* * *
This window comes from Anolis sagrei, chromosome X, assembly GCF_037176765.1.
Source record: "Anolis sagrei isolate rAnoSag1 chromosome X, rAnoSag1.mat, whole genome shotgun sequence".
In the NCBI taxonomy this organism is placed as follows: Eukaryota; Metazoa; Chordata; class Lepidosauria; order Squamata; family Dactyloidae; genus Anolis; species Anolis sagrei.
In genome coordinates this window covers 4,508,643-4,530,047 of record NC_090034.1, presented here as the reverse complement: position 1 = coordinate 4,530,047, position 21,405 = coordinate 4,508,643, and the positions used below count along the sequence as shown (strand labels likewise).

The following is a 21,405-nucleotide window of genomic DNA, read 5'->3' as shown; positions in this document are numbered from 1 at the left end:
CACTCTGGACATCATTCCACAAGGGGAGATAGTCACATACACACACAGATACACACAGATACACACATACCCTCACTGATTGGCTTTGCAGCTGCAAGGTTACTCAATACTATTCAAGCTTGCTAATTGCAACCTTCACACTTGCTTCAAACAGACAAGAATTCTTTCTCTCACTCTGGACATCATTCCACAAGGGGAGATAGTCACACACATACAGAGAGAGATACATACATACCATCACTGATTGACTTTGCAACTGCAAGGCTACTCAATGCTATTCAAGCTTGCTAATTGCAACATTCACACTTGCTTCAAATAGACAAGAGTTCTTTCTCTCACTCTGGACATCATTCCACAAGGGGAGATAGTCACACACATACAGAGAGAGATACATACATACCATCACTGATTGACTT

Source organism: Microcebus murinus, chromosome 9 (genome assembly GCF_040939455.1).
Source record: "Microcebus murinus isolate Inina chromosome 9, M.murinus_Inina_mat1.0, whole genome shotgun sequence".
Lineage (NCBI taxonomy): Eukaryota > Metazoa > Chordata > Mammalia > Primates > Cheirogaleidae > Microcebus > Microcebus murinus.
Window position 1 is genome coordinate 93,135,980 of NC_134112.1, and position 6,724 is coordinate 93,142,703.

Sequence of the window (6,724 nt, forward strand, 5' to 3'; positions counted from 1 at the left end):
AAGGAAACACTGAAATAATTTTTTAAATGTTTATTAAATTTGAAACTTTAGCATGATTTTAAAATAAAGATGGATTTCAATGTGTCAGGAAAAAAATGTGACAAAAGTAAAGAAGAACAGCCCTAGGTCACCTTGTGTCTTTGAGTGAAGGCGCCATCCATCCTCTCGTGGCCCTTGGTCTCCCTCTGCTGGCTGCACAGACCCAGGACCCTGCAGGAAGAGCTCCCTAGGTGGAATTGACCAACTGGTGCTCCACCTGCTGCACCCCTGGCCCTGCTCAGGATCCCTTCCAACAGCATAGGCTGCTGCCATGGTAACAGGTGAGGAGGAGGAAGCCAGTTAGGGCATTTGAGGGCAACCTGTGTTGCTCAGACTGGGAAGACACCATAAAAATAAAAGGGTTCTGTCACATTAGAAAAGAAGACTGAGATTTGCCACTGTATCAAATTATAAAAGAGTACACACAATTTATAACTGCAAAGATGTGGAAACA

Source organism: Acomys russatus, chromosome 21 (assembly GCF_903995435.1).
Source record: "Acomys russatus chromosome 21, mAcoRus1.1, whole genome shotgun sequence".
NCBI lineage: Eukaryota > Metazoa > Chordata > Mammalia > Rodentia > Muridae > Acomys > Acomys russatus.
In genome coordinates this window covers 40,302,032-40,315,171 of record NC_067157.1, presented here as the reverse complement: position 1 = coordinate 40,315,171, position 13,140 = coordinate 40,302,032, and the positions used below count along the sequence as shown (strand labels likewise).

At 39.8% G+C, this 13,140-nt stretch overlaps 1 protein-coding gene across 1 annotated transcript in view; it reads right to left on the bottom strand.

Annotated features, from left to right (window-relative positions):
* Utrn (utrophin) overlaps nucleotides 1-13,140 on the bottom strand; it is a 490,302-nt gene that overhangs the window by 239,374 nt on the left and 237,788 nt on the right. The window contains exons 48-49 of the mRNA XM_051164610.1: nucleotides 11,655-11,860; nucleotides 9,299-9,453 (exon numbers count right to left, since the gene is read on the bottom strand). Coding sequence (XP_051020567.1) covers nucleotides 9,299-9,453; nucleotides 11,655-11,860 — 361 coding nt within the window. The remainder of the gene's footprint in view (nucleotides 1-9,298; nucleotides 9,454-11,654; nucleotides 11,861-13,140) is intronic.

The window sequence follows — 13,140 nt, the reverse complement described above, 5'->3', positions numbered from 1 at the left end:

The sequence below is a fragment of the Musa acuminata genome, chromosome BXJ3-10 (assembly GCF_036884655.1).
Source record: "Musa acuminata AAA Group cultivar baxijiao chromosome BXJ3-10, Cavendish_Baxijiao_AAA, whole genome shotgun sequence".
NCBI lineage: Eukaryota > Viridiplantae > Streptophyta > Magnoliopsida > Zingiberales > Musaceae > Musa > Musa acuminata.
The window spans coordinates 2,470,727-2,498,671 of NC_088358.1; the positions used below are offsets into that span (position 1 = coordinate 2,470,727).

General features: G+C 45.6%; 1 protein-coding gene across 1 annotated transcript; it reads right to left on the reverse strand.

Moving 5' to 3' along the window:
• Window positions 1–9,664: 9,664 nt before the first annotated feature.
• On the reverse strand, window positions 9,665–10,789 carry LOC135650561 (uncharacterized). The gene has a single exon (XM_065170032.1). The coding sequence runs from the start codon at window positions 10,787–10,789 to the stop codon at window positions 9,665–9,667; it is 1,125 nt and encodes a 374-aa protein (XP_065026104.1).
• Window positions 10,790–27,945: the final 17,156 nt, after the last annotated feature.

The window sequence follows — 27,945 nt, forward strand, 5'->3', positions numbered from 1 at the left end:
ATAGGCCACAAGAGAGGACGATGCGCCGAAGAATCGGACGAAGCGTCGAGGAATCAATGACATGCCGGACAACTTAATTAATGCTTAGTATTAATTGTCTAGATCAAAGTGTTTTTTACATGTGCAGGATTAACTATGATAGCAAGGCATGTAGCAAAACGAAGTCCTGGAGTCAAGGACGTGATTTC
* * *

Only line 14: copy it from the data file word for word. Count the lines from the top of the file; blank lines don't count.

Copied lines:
Source record: "Acomys russatus chromosome 21, mAcoRus1.1, whole genome shotgun sequence".